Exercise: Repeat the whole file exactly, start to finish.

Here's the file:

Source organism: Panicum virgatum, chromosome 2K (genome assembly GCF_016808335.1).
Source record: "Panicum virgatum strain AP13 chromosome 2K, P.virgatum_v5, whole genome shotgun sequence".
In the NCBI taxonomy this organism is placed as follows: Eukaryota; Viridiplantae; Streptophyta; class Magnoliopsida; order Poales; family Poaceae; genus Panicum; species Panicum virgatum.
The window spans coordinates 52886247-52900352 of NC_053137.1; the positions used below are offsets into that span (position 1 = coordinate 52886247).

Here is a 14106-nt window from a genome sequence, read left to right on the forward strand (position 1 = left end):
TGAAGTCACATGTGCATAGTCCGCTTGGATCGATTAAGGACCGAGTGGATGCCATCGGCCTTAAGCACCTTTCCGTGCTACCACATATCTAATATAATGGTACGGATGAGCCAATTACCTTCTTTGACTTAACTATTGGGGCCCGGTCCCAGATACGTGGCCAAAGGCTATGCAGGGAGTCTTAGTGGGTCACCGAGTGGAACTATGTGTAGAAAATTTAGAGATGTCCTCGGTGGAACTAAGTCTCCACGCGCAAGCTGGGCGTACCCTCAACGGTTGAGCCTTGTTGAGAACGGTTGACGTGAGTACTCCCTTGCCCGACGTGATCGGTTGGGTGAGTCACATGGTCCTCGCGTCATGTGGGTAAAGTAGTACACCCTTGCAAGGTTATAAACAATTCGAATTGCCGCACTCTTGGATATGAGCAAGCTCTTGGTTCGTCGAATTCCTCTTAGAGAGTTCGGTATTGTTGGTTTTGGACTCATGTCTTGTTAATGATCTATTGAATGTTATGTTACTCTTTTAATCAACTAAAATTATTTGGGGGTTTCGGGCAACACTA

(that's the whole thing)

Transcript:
Source organism: Panicum virgatum, chromosome 2K (genome assembly GCF_016808335.1).
Source record: "Panicum virgatum strain AP13 chromosome 2K, P.virgatum_v5, whole genome shotgun sequence".
In the NCBI taxonomy this organism is placed as follows: Eukaryota; Viridiplantae; Streptophyta; class Magnoliopsida; order Poales; family Poaceae; genus Panicum; species Panicum virgatum.
The window spans coordinates 52886247-52900352 of NC_053137.1; the positions used below are offsets into that span (position 1 = coordinate 52886247).

Here is a 14106-nt window from a genome sequence, read left to right on the forward strand (position 1 = left end):
TGAAGTCACATGTGCATAGTCCGCTTGGATCGATTAAGGACCGAGTGGATGCCATCGGCCTTAAGCACCTTTCCGTGCTACCACATATCTAATATAATGGTACGGATGAGCCAATTACCTTCTTTGACTTAACTATTGGGGCCCGGTCCCAGATACGTGGCCAAAGGCTATGCAGGGAGTCTTAGTGGGTCACCGAGTGGAACTATGTGTAGAAAATTTAGAGATGTCCTCGGTGGAACTAAGTCTCCACGCGCAAGCTGGGCGTACCCTCAACGGTTGAGCCTTGTTGAGAACGGTTGACGTGAGTACTCCCTTGCCCGACGTGATCGGTTGGGTGAGTCACATGGTCCTCGCGTCATGTGGGTAAAGTAGTACACCCTTGCAAGGTTATAAACAATTCGAATTGCCGCACTCTTGGATATGAGCAAGCTCTTGGTTCGTCGAATTCCTCTTAGAGAGTTCGGTATTGTTGGTTTTGGACTCATGTCTTGTTAATGATCTATTGAATGTTATGTTACTCTTTTAATCAACTAAAATTATTTGGGGGTTTCGGGCAACACTA